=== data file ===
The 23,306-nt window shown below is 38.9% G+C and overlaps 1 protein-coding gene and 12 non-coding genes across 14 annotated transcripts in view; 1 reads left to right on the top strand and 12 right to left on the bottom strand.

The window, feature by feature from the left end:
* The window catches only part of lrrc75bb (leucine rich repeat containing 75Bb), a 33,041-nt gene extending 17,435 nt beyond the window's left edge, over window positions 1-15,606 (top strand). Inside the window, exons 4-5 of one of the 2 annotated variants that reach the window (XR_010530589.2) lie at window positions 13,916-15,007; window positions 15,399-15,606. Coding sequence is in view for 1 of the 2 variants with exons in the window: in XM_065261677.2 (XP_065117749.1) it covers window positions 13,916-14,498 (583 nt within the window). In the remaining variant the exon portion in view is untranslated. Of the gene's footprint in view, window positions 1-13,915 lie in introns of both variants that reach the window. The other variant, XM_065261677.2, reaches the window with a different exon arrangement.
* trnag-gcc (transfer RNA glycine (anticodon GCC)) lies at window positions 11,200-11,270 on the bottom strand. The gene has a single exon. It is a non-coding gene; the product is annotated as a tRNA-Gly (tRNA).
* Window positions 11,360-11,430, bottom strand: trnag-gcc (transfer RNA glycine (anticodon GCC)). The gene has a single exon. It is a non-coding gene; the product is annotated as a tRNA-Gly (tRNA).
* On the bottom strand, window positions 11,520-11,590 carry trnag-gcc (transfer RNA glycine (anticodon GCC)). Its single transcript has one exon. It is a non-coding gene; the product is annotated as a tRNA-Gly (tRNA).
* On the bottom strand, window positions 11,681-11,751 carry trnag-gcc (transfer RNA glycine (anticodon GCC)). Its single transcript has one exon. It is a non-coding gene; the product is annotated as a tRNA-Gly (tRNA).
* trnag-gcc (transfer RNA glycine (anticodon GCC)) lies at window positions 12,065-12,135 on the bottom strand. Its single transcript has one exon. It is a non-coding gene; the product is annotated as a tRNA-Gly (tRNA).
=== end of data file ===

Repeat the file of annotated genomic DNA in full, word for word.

The 23,306-nt window shown below is 38.9% G+C and overlaps 1 protein-coding gene and 12 non-coding genes across 14 annotated transcripts in view; 1 reads left to right on the top strand and 12 right to left on the bottom strand.

The window, feature by feature from the left end:
* The window catches only part of lrrc75bb (leucine rich repeat containing 75Bb), a 33,041-nt gene extending 17,435 nt beyond the window's left edge, over window positions 1-15,606 (top strand). Inside the window, exons 4-5 of one of the 2 annotated variants that reach the window (XR_010530589.2) lie at window positions 13,916-15,007; window positions 15,399-15,606. Coding sequence is in view for 1 of the 2 variants with exons in the window: in XM_065261677.2 (XP_065117749.1) it covers window positions 13,916-14,498 (583 nt within the window). In the remaining variant the exon portion in view is untranslated. Of the gene's footprint in view, window positions 1-13,915 lie in introns of both variants that reach the window. The other variant, XM_065261677.2, reaches the window with a different exon arrangement.
* trnag-gcc (transfer RNA glycine (anticodon GCC)) lies at window positions 11,200-11,270 on the bottom strand. The gene has a single exon. It is a non-coding gene; the product is annotated as a tRNA-Gly (tRNA).
* Window positions 11,360-11,430, bottom strand: trnag-gcc (transfer RNA glycine (anticodon GCC)). The gene has a single exon. It is a non-coding gene; the product is annotated as a tRNA-Gly (tRNA).
* On the bottom strand, window positions 11,520-11,590 carry trnag-gcc (transfer RNA glycine (anticodon GCC)). Its single transcript has one exon. It is a non-coding gene; the product is annotated as a tRNA-Gly (tRNA).
* On the bottom strand, window positions 11,681-11,751 carry trnag-gcc (transfer RNA glycine (anticodon GCC)). Its single transcript has one exon. It is a non-coding gene; the product is annotated as a tRNA-Gly (tRNA).
* trnag-gcc (transfer RNA glycine (anticodon GCC)) lies at window positions 12,065-12,135 on the bottom strand. Its single transcript has one exon. It is a non-coding gene; the product is annotated as a tRNA-Gly (tRNA).